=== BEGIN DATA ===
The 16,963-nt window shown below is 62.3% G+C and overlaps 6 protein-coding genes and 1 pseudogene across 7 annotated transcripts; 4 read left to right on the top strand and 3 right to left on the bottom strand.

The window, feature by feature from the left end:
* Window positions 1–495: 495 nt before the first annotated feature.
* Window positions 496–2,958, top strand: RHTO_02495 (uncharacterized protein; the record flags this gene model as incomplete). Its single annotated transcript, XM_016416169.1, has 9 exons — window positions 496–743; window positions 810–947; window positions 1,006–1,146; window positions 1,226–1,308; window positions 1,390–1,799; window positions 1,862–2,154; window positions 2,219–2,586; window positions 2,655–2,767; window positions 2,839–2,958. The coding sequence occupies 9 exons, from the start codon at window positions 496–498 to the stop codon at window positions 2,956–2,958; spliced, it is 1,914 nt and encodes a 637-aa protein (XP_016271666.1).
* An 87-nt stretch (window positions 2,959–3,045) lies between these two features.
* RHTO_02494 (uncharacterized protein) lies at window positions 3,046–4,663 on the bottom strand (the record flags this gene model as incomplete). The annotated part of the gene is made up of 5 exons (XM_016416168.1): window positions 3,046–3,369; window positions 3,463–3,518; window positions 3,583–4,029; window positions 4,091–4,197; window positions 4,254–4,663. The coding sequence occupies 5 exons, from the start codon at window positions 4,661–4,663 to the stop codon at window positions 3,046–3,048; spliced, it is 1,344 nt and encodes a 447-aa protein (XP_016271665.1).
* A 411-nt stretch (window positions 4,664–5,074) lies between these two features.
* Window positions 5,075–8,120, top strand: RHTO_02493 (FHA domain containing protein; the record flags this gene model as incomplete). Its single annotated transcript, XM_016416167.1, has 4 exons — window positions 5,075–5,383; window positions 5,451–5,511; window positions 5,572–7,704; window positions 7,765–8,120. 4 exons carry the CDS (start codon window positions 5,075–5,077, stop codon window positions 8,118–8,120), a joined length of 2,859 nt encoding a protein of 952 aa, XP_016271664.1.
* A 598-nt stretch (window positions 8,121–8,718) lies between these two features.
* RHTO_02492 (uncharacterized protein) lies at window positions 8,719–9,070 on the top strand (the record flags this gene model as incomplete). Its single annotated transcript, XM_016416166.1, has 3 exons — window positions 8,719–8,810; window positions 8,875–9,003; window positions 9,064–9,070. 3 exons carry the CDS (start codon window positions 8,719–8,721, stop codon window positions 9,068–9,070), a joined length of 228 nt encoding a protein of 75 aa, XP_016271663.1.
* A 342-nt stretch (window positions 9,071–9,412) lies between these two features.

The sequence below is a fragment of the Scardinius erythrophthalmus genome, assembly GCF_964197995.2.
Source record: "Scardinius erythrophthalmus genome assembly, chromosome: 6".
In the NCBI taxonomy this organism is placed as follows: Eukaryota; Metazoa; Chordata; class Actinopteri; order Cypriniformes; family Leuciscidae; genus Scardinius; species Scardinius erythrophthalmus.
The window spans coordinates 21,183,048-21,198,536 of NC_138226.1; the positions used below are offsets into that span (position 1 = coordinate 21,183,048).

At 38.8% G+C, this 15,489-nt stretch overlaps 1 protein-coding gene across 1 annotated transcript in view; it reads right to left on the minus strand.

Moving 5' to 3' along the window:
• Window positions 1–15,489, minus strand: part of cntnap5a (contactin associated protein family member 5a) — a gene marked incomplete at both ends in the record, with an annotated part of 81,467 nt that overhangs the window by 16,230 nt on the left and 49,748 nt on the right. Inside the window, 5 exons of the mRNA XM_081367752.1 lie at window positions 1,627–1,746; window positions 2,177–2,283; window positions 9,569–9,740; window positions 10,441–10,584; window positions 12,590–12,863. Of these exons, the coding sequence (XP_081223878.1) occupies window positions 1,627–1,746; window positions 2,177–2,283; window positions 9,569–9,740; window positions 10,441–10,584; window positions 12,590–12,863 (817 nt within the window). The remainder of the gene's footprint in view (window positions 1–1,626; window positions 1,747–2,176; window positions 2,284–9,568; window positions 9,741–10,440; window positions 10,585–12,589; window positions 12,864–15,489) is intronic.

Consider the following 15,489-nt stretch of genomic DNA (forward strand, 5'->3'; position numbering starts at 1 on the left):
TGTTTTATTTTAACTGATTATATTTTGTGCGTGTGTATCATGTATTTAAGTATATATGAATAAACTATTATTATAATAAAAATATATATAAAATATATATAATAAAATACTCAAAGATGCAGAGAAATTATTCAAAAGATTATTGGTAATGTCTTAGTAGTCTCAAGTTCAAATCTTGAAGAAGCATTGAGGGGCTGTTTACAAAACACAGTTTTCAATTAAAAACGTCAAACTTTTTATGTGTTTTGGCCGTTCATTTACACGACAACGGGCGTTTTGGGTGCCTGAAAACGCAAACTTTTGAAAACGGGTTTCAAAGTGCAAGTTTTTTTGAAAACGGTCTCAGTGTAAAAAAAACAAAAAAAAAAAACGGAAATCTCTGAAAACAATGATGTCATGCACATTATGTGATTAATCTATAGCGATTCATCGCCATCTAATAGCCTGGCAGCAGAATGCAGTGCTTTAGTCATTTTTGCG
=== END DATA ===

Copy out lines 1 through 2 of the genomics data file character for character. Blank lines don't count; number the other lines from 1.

The 16,963-nt window shown below is 62.3% G+C and overlaps 6 protein-coding genes and 1 pseudogene across 7 annotated transcripts; 4 read left to right on the top strand and 3 right to left on the bottom strand.

The window, feature by feature from the left end: